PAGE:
I think that it all depends on the individual with the dementia. Some people would not be upset learning for the first time (to them) that they had a son or daughter or husband or wife or aunt or uncle, and so on. Others will get very upset being told that they have any of the above because they may think that they are a different age than they really are (usually younger) and they couldn’t be married or have any children because the are too young (if they thought that they were twelve for instance).  Or perhaps they know that they know you, but they are just not sure of how they know you, or if you have a relationship to them. You could start by simply stating your name, as in; “Hi, I’m Emily and I’m a person who (likes) loves you very much.” That way, you skirt around the relationship issue while making them feel good, because someone feels warmly toward them.  It’s about respect for the individual, and not pointing out their deficiencies. It’s not like they can do something to fix their memory loss, so why point it out to them? All it can do is hurt their feelings.

Contact Carole

Problem - Wearing the Same Clothes Day after Day

By Carole B. Larkin 
April 16, 2012

A reader is looking for solutions to a problem.

Dear Carole,

I live in Vermont and am the oldest child of my 88 year old mother with Alzheimer’s and an 87 year old father who is her primary caregiver. They live independently near my brother who is very available and helpful but not always that insightful.

I try to visit them every 3-4 months to check in and make sure they are doing OK and deal with all the little issues that seem to pile up. 

They are refusing outside assistance although I continue to recommend getting even minimal services in the home (housekeeping, etc) and hiring a GCM is out of the question. They are very private people who are determined to take care of themselves.

I plan to visit in May and the biggest issue for my dad right now is getting my mom to buy new clothes. My mother was always immaculate and somewhat of a clothes horse but now she refuses to buy anything new. Her clothes are stained, worn and not the most appropriate at this stage of her life.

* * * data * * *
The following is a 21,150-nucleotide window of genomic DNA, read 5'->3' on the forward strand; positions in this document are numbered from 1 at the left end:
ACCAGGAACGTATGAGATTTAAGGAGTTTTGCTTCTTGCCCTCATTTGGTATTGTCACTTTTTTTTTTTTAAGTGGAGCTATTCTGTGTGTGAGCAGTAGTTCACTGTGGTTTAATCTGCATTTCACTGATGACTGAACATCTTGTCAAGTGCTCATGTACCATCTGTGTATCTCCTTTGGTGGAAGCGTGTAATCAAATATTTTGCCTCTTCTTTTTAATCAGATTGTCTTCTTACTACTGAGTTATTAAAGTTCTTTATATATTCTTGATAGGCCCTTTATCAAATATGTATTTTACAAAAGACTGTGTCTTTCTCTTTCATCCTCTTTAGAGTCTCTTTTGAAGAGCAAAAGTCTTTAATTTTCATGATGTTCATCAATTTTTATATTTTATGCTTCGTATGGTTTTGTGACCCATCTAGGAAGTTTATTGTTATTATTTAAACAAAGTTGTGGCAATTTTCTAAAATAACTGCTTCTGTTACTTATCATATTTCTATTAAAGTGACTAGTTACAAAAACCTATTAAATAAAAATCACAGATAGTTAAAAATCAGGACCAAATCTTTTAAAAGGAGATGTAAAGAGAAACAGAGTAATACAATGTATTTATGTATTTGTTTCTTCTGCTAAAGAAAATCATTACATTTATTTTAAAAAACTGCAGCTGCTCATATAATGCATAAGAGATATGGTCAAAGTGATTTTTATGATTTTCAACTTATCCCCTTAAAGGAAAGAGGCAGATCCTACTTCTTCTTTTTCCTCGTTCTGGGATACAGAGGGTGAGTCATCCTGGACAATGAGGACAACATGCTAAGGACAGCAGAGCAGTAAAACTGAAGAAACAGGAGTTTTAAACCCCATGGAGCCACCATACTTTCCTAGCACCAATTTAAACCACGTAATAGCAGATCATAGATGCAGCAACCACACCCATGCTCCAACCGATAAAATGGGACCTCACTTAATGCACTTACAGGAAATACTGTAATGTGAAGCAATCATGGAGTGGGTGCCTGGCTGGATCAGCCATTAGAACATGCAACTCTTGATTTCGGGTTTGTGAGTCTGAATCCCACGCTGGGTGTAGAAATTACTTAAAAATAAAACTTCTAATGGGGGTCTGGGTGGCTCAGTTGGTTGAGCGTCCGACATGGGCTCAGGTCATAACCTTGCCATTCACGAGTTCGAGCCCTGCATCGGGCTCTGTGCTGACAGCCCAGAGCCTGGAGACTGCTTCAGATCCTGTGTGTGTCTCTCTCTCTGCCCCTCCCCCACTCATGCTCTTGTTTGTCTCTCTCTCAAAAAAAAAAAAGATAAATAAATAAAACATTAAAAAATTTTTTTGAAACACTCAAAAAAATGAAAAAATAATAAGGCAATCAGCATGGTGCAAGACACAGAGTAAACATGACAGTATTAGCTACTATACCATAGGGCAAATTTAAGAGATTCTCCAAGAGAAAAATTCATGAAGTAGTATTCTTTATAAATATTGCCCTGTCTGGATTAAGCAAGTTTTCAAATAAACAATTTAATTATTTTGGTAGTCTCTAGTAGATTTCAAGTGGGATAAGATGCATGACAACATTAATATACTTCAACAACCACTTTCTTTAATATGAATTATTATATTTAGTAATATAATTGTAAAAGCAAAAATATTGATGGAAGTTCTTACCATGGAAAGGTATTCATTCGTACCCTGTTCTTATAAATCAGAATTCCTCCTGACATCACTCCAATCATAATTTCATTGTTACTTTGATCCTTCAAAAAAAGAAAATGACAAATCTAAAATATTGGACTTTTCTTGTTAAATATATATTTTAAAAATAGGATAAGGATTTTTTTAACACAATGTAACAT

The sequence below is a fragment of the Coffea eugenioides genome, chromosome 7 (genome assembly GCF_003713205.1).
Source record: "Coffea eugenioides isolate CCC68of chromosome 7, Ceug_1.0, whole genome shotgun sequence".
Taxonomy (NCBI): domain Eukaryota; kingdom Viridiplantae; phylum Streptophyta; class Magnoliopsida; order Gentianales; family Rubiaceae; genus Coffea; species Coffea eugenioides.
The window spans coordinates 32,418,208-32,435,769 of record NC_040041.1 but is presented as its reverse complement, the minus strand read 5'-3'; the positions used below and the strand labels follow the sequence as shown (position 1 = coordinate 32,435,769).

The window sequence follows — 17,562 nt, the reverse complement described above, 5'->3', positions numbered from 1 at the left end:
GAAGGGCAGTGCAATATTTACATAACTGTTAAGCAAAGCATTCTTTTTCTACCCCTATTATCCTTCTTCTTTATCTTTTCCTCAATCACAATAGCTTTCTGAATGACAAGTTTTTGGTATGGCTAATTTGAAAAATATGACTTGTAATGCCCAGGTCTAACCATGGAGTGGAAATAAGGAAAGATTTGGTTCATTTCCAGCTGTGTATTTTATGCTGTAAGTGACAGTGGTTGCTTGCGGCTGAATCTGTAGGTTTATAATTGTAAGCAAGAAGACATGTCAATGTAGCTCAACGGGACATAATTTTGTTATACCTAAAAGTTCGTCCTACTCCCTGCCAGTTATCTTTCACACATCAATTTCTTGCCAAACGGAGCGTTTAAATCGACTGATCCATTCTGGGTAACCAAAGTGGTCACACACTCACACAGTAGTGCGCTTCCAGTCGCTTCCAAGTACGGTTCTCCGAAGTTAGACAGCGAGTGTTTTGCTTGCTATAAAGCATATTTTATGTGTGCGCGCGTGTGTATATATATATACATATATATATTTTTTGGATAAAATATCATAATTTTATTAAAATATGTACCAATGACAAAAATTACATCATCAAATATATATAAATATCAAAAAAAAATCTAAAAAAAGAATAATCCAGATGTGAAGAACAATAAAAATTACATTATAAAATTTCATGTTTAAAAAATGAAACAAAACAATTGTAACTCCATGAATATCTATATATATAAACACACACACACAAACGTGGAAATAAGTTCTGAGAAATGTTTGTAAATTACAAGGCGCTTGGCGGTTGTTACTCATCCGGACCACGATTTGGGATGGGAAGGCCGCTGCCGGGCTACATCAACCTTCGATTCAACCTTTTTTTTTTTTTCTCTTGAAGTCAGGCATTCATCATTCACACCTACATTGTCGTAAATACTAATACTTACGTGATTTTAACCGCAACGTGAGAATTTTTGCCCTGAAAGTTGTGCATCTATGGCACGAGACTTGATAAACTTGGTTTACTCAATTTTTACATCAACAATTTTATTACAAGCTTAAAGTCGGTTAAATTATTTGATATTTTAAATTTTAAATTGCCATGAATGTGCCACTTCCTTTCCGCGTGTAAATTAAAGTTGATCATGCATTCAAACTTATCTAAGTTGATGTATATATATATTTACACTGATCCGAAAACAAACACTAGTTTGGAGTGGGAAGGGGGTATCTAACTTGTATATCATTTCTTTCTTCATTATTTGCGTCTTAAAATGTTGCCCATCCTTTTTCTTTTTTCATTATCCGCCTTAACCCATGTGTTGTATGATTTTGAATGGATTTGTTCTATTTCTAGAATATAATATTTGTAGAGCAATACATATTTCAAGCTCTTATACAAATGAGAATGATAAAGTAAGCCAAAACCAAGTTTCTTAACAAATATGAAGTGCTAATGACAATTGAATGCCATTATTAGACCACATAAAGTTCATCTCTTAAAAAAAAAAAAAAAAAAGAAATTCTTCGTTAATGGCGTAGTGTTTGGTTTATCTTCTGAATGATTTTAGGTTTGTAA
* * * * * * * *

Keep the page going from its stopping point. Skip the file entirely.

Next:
During my last visit I took her out and had a personal shopper do most of the leg work but when it came time to try the new outfits on, mom balked and said she really liked what she already had and didn't see the point of getting new. "Whom do I need to impress?" "I hate to disappoint you, sweetie, but I'm just fine so can we go home now.”

At this point I'd be grateful to do some online shopping for basic (well constructed) clothing that is easy to wear (elastic waistbands on well tailored slacks) and easy to maintain.

Any thoughts on how to get some of this accomplished before I fly to Texas next month?

I'd prefer just spending time visiting and "being with" my mother and not stressing her out with putting demands on her.

Thank you for your time and consideration of my request. By the way, I'm very impressed with your sensitive and informative posts on the Alzheimer's Reading Room.


Note: Real names and locations have been removed in the above for privacy purposes.

Carole's response.

Dear Susie,

Thank you for your kind recognition of my input on the Alzheimer’s Reading Room. It really makes my day to know that what I write gets read, and can help people. My mom had it, and I do this to honor her legacy as well, so she’s smiling too. Thanks for that.

Now on to your question. It’s probably too difficult for your mom to make choices from a number of clothing options anymore. That’s why she wears the same things over and over. It’s not stressful to her. Also, chances are that by this time in the disease, that she literally can’t see the stains, etc. Plus, I’m guessing your dad is not the world’s best laundress. So, these are my thoughts:

Find out from your dad the outfit or two outfits that your mother puts on the most. The color, the style, the size, the manufacturer. Have him take a picture of them if he can and send it to you.

·                     Buy five identical outfits as closely matching the current outfits as you can.

·                     Bring them with you but don’t show them to her.

·                     When she is at the hairdresser or elsewhere out of the house, replace the old, dirty clothes with the new ones in her closet.

·                     Take the old ones out of the house. Donate them or throw them in a dumpster somewhere if they are that bad.

·                     Say nothing -- see if mom notices.

·                     If and when she does, immediately apologize to her saying that you spilled something (insert what makes sense to you) on her clothes and accidently ruined them. You are so, so, sorry -- with the look of pain and guilt on your face. You found some clothes almost like them in the back of her closet or in another closet (whatever makes more sense), and thought she could use them until you buy her new clothes. Please forgive me mom, I feel so bad!